US Government Issues New Targeted Sanctions in Response to Russian Actions on the Ukraine Border

By: Melissa Duffy , Mark S. Ostrau , Sofia Chalat

[Editor's Note: This alert was updated on February 23, 2022.]

The United States government, in coordination with the UK and EU, has imposed a round of targeted measures in what could be the first of a series of escalations in response to Russia’s recent actions along the Ukraine border. The latest sanctions block transactions with separatist regions in eastern Ukraine, impose restrictions on dealing in Russian sovereign debt, and add two more Russian banks along with their 42 affiliates, three family members of Russian oligarchs, five ocean vessels, and the company building the Nord Stream 2 pipeline and its CEO to the U.S. government’s Specially Designated Nationals and Blocked Persons (SDN) List.

Sanctions Against Separatist Regions in East Ukraine

On February 21, 2022, the Biden Administration issued an Executive Order (E.O.) imposing targeted sanctions on the “so called” Donetsk People’s Republic (DNR) and Luhansk People’s Republic (LNR) separatist regions of eastern Ukraine (the Covered Regions). 

The sanctions, administered by the U.S. Department of Treasury’s Office of Foreign Assets Control (OFAC), were imposed after the Russian Government formally recognized the two regions as independent, which the U.S. government stated threatens and destabilizes the territorial integrity of Ukraine, contradicts Russia’s commitments under the Minsk agreements, and poses an extraordinary threat to the national security and foreign policy of the U.S. The U.S. government has maintained a similar regional embargo against the Crimea region of Ukraine since 2014, with the intended goal of depriving Russia of access to the assets located there.

  • A comprehensive trade embargo has been imposed on the Covered Regions, which prohibits:
    • New investment in the Covered Regions by a U.S. person[1];
    • Export or reexport of services from the U.S. or by a U.S. person (directly or directly) to the Covered Regions;
    • Importation of goods, services or technology (directly or indirectly) from the Covered Regions to the U.S.; and
    • Any approval, financing, facilitation or guarantee by a U.S. person of a transaction or other business dealings by a foreign person where the transaction by that foreign person would be prohibited if performed by a U.S. person.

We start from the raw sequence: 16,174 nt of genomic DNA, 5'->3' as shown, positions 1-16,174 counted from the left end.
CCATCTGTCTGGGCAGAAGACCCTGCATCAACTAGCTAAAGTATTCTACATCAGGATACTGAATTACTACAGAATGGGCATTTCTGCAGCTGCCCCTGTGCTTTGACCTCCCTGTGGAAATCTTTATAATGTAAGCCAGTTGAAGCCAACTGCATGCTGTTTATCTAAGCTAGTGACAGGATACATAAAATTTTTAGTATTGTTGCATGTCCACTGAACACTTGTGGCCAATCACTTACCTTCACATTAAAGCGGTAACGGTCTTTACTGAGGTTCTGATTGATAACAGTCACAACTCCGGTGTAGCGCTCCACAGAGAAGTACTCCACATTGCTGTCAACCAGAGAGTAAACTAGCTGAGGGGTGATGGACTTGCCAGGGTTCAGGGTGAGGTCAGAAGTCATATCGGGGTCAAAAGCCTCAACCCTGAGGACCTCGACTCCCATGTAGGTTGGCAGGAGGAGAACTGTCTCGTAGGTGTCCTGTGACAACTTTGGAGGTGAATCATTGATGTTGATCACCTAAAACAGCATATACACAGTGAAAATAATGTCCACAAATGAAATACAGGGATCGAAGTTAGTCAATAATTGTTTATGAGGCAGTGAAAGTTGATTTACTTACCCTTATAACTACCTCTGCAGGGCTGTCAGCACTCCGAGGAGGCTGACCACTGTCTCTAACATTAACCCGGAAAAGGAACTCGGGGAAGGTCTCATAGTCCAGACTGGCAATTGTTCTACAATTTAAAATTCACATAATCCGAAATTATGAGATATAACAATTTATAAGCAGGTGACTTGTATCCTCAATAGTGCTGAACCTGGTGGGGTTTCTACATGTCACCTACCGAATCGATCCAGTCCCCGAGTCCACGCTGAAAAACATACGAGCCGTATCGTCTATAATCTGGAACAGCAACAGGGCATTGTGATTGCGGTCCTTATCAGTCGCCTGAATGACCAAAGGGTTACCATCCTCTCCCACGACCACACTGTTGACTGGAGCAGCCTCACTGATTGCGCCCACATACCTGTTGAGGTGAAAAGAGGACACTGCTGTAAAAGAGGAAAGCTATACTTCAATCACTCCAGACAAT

• These sanctions are specific to the Covered Regions listed in the Executive Order. Public maps of the area show that the DNR and LNR actually constitute a portion of the Donetsk and Luhansk regions of Ukraine. The U.S. government has not provided specific guidance on the geographic coordinates of the sanctioned areas.
  • The E.O. also provides authority for OFAC to sanction parties that operate in the Covered Regions or that provide material support to sanctioned parties designated pursuant to the E.O.; such sanctions would take the form of individuals and entities being added to OFAC’s SDN List.
  • OFAC published six General Licenses (GL) authorizing certain transactions involving the Covered Regions, modeled after similar sanctions that were put in place around Crimea in 2014. The new General Licenses include:
    • Ukraine GL 17: Outlines a wind-down period through March 23, 2022, under which dealings with the Covered Regions are to be terminated.
    • Ukraine GL 18: Authorizes the export or reexport of agricultural commodities, medicine, medical devices, replacement parts and components for medical devices, or software updates for medical devices and transactions related to the COVID-19 pandemic.
    • Ukraine GL 19: Authorizes the continuation of telecommunications and mail services, but not shipment of equipment.
    • Ukraine GL 20: Authorizes the conduct of the official business of certain international organizations including the United Nations.
    • Ukraine GL 21: Authorizes noncommercial, personal remittances and the operation of accounts.
    • Ukraine GL 22: Authorizes services incident to the exchange of personal communications over the internet, such as instant messaging, chat and email, social networking, sharing of photos and movies, web browsing and blogging.

Prohibitions on Russian Sovereign Debt, and Targeting of Entities, Individuals and Vessels

A day later, on February 22, 2022, the Biden Administration announced another layer of sanctions under Executive Order 14024 (Russia-related Directive 1A). This second installment includes 52 additions to OFAC’s SDN list, including two banks and their 42 affiliates, three individual family members of Russian oligarchs and five vessels, as well as restrictions on Russian sovereign debt.